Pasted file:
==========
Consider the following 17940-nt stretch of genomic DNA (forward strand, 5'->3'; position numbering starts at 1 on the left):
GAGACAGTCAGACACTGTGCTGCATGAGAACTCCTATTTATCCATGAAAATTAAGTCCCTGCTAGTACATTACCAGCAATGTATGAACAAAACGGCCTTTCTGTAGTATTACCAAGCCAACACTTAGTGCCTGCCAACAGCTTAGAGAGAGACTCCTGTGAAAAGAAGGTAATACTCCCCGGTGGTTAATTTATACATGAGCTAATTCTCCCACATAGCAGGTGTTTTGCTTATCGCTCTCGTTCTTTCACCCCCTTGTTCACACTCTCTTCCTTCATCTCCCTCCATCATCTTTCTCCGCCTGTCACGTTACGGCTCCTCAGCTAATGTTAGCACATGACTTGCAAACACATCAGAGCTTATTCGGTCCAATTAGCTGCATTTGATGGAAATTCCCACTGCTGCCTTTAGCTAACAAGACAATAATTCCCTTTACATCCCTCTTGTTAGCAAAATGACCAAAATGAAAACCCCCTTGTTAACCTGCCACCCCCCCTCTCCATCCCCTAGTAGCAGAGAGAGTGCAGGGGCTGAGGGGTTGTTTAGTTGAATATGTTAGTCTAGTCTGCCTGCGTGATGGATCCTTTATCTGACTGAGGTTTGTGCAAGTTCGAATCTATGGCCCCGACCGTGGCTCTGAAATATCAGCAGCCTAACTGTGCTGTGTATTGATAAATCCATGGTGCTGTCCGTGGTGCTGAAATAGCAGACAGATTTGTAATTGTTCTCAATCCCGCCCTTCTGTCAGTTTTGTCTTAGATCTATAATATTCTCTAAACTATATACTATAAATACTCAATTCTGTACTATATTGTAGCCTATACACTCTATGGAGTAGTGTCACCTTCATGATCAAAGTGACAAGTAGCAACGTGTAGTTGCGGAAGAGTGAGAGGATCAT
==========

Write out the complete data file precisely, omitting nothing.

Consider the following 17940-nt stretch of genomic DNA (forward strand, 5'->3'; position numbering starts at 1 on the left):
GAGACAGTCAGACACTGTGCTGCATGAGAACTCCTATTTATCCATGAAAATTAAGTCCCTGCTAGTACATTACCAGCAATGTATGAACAAAACGGCCTTTCTGTAGTATTACCAAGCCAACACTTAGTGCCTGCCAACAGCTTAGAGAGAGACTCCTGTGAAAAGAAGGTAATACTCCCCGGTGGTTAATTTATACATGAGCTAATTCTCCCACATAGCAGGTGTTTTGCTTATCGCTCTCGTTCTTTCACCCCCTTGTTCACACTCTCTTCCTTCATCTCCCTCCATCATCTTTCTCCGCCTGTCACGTTACGGCTCCTCAGCTAATGTTAGCACATGACTTGCAAACACATCAGAGCTTATTCGGTCCAATTAGCTGCATTTGATGGAAATTCCCACTGCTGCCTTTAGCTAACAAGACAATAATTCCCTTTACATCCCTCTTGTTAGCAAAATGACCAAAATGAAAACCCCCTTGTTAACCTGCCACCCCCCCTCTCCATCCCCTAGTAGCAGAGAGAGTGCAGGGGCTGAGGGGTTGTTTAGTTGAATATGTTAGTCTAGTCTGCCTGCGTGATGGATCCTTTATCTGACTGAGGTTTGTGCAAGTTCGAATCTATGGCCCCGACCGTGGCTCTGAAATATCAGCAGCCTAACTGTGCTGTGTATTGATAAATCCATGGTGCTGTCCGTGGTGCTGAAATAGCAGACAGATTTGTAATTGTTCTCAATCCCGCCCTTCTGTCAGTTTTGTCTTAGATCTATAATATTCTCTAAACTATATACTATAAATACTCAATTCTGTACTATATTGTAGCCTATACACTCTATGGAGTAGTGTCACCTTCATGATCAAAGTGACAAGTAGCAACGTGTAGTTGCGGAAGAGTGAGAGGATCAT